posted by delmoi at 10:57 AM on June 7, 2008

Paying for 'reductions' flat will not work. Only when carbon emissions are directly taxed, correctly communicating the cost of carbon to the market, will carbon emissions actually decline.

This whole nonsense about trading emissions credits and stuff is a way to just dodge the issue without really solving it. When corporations are being 'paid to reduce', you just get gamesmanship. Only when carbon is directly taxed, causing emissions to be expensive, will the market do the correct thing.

The problem is that we can't tax across national borders.

This is a fundamental failure of capitalism: the true costs of pollution (and long-term effects in general) are not visible to market participants. You get a strong competitive advantage by ignoring consequences.
posted by Malor at 11:36 AM on June 7, 2008

This is a fundamental failure of capitalism. What? I fail to see what capitalism has to do with it, and don't think pollution has been treated better in any communist nation. It is a problem with ownership and the ability to claim leins on damages. These comment only reinforce the silly notion that pro-environmentalist is anti-capitalist.
posted by FuManchu at 1:01 PM on June 7, 2008

The incentive should be such that the enterpreneur have a financial benefit for using a method that is actually, unit of produce wise, less polluting than another legal, but less expensive one.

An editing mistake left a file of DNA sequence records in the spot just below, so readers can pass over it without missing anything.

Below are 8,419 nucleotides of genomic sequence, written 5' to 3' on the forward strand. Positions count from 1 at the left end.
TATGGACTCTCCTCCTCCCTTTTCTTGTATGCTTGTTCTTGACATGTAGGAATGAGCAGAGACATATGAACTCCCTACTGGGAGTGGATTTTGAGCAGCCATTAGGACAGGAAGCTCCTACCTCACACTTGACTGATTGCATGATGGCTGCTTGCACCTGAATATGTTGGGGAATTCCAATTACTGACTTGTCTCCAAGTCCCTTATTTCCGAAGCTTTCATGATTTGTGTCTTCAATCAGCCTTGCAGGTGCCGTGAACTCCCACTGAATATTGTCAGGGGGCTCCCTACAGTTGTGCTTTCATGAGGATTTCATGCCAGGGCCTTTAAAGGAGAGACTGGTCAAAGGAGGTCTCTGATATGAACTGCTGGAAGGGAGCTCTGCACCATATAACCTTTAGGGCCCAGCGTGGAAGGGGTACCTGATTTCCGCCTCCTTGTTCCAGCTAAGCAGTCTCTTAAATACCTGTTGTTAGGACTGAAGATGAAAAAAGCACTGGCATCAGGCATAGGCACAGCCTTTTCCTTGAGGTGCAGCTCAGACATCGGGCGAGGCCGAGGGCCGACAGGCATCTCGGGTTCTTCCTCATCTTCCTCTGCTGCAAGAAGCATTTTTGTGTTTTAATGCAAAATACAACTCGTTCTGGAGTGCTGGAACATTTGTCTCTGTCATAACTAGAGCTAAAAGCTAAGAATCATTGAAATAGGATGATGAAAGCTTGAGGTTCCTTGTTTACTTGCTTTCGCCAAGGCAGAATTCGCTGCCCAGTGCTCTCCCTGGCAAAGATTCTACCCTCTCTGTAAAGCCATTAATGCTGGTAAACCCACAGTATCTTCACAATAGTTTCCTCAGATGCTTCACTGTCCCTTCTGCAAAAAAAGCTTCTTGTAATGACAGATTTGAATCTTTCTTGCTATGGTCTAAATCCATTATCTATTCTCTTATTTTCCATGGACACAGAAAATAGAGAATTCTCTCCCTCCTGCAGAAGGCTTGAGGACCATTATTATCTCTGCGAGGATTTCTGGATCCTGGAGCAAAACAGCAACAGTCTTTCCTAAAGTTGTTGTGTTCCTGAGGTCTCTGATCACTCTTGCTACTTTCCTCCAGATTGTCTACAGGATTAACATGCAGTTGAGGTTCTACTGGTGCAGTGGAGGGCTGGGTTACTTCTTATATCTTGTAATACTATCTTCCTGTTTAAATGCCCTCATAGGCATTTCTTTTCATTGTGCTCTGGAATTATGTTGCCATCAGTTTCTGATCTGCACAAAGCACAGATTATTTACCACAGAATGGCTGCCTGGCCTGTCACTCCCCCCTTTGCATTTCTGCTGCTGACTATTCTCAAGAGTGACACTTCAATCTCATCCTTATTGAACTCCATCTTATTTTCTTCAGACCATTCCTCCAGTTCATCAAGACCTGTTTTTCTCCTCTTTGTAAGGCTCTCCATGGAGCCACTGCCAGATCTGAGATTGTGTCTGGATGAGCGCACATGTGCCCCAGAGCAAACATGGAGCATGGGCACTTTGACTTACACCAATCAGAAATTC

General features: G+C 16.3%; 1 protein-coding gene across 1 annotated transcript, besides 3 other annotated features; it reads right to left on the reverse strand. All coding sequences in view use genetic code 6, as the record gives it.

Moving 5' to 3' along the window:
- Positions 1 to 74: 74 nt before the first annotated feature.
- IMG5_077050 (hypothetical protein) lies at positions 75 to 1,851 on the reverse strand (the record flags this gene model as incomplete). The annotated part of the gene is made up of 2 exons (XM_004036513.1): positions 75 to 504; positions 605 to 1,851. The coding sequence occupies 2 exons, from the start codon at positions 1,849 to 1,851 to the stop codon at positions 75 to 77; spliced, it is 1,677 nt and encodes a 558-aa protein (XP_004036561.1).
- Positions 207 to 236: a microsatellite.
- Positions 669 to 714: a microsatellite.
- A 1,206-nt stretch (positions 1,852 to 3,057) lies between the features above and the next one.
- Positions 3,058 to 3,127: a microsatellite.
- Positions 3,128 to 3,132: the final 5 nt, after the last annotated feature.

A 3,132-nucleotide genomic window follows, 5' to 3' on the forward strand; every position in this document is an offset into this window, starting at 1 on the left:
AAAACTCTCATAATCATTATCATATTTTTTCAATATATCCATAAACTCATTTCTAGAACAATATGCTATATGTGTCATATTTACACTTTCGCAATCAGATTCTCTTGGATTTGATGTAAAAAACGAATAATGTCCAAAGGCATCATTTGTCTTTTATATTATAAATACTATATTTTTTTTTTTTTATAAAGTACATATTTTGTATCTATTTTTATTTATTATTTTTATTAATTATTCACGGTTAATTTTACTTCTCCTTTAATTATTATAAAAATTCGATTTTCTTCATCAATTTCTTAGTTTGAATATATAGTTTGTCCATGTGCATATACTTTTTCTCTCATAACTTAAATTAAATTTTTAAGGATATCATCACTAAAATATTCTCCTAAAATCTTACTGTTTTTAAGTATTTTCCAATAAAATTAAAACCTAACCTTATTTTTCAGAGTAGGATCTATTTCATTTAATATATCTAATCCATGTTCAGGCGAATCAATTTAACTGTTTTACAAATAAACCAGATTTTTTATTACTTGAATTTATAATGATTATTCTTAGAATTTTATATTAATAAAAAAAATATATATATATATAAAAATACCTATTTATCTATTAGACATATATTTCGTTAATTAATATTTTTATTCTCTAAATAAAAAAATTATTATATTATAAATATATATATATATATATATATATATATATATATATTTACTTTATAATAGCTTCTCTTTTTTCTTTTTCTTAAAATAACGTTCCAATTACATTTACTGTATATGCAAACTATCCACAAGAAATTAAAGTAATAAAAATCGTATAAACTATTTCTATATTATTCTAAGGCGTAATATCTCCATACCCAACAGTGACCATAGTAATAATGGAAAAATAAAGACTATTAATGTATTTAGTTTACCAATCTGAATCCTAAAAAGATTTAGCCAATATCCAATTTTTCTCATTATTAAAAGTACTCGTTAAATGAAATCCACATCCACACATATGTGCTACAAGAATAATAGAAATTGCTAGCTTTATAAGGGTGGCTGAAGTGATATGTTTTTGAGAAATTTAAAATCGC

Tax it.

The problem is that we can't tax across national borders.

You'd be surprised. We'll see it soon enough, at least in NAFTA I think.
posted by mrgrimm at 1:14 PM on June 7, 2008

Ah very interesting and timely post - many thanks! I'm taking a year off my banking job and I'm determined to get the most out of it; to this end, Carbon Trading has been on the reading list.

In my profile I maintain a list of resources to help people learn about finance in general and The Capital Markets specifically, and I've recently created a section on Carbon Trading and other Market Driven control schemes. I've listed a number of journal articles & books there, and I'll mention a few freely available academic papers here.

This is a very interesting and surprisingly large/complex area, and I'd rather not take an opinion without what no doubt will be a large amount of background reading first (otherwise it's an uninformed opinion and all that entails).

That being said, I'm plugged into a lot of market chatter and do hear rumors about some of the funds starting to poke about into this, apparently looking at Weather Derivatives wrt Carbon Trading which sorta seems obvious, but there you go. So there's definitely opps and I think its a market in infancy with the usual inefficiencies on embryonic markets. They do shake out over time.

Disclaimer: I certainly haven't read all of these articles yet, but I've been assembling a list of things to read to learn about these markets. In any case, Altogether, a very current and interesting part of finance. Lots to learn - many thanks for this post (the podcast was a welcome plus!! I haven't listened to it yet but I will. We don't get too many finance books cast into the audio form ... )
posted by Mutant at 1:16 PM on June 7, 2008

I missed a paper; Milunovich wrote an article called Climate Change and Carbon Trading 101 [.pdf] for Risk Frontiers Quarterly; very accessible.
posted by Mutant at 1:49 PM on June 7, 2008

A recent, short article critical of carbon trading, from Wired. via via
posted by DarkForest at 11:04 AM on June 13, 2008

The BBC has posted the second part of the series here (mp3).
posted by DarkForest at 5:57 AM on June 16, 2008